For Teacher Appreciation Week, NASA is thanking teachers and inspiring students to study science, technology, engineering and math (STEM).
To celebrate that teachers shape young minds and support students to learn, grow and perhaps change the world one day, NASA released a video this week to celebrate this honorable profession. In the video, teacher-turned-astronaut Ricky Arnold highlights the importance of teachers and STEM education.
As Arnold described in the video, the first teacher to go to space — NASA astronaut Christa McAuliffe, who died in the Challenger shuttle disaster — inspired him to become a teacher. The tragic event "planted a seed" that led Arnold to pursue teaching, he said. [Watch: Astronauts Become Billiard Balls to Demo Newton's 3rd Law]
As Arnold transitioned from teacher to astronaut, NASA took great steps forward in education.
Today, astronauts on the International Space Station are using their unique environment to teach as they learn and explore in space. These astronauts are taking part in a NASA initiative dubbed STEMonstrations. From the space station, NASA astronauts conduct video lessons, demonstrating scientific concepts in microgravity, such as investigating how potential energy can be converted into kinetic energy, studying Newton's laws of motion and more.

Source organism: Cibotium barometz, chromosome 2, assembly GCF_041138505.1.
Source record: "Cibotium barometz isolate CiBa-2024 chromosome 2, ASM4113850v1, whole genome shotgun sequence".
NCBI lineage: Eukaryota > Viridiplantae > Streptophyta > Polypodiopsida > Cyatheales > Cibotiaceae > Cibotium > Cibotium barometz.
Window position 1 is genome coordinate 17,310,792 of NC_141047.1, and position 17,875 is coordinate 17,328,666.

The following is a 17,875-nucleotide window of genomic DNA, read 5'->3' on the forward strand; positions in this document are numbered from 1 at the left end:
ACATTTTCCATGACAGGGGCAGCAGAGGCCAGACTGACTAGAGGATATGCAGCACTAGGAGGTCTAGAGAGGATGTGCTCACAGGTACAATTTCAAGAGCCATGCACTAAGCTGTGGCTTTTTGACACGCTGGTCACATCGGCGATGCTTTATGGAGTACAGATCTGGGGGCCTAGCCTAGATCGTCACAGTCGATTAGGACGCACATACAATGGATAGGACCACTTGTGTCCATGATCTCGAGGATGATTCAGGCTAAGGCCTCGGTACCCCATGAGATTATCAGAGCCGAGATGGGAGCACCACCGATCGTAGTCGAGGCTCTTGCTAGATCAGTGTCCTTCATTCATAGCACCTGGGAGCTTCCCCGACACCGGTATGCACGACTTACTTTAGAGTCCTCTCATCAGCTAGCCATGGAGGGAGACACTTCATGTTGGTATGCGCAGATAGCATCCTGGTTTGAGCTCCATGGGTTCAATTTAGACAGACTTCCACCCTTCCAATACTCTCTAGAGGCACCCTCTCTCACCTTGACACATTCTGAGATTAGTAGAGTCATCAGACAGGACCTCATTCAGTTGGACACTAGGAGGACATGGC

These videos are connected to lesson plans and other educational resources for teachers. The visual examples — in which the astronauts often use their own bodies' movement to show physics in action — can make it easier for students to understand these STEM concepts. Plus, seeing real astronauts floating around in microgravity is a great way to get them excited to learn.
Arnold's inspiration from McAuliffe continues with these education initiatives aboard the space station. He hopes to finish was she wasn't able to and follow through with her lesson plans. Through these initiatives and programs, like the A Year in Education on Station program that supports educators aboard the space station, NASA is determined to advance education opportunities and resources for teachers.
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Chelsea “Foxanne” Gohd joined Space.com in 2018 and is now a Senior Writer, writing about everything from climate change to planetary science and human spaceflight in both articles and on-camera in videos. With a degree in Public Health and biological sciences, Chelsea has written and worked for institutions including the American Museum of Natural History, Scientific American, Discover Magazine Blog, Astronomy Magazine and Live Science. When not writing, editing or filming something space-y, Chelsea "Foxanne" Gohd is writing music and performing as Foxanne, even launching a song to space in 2021 with Inspiration4. You can follow her on Twitter @chelsea_gohd and @foxannemusic.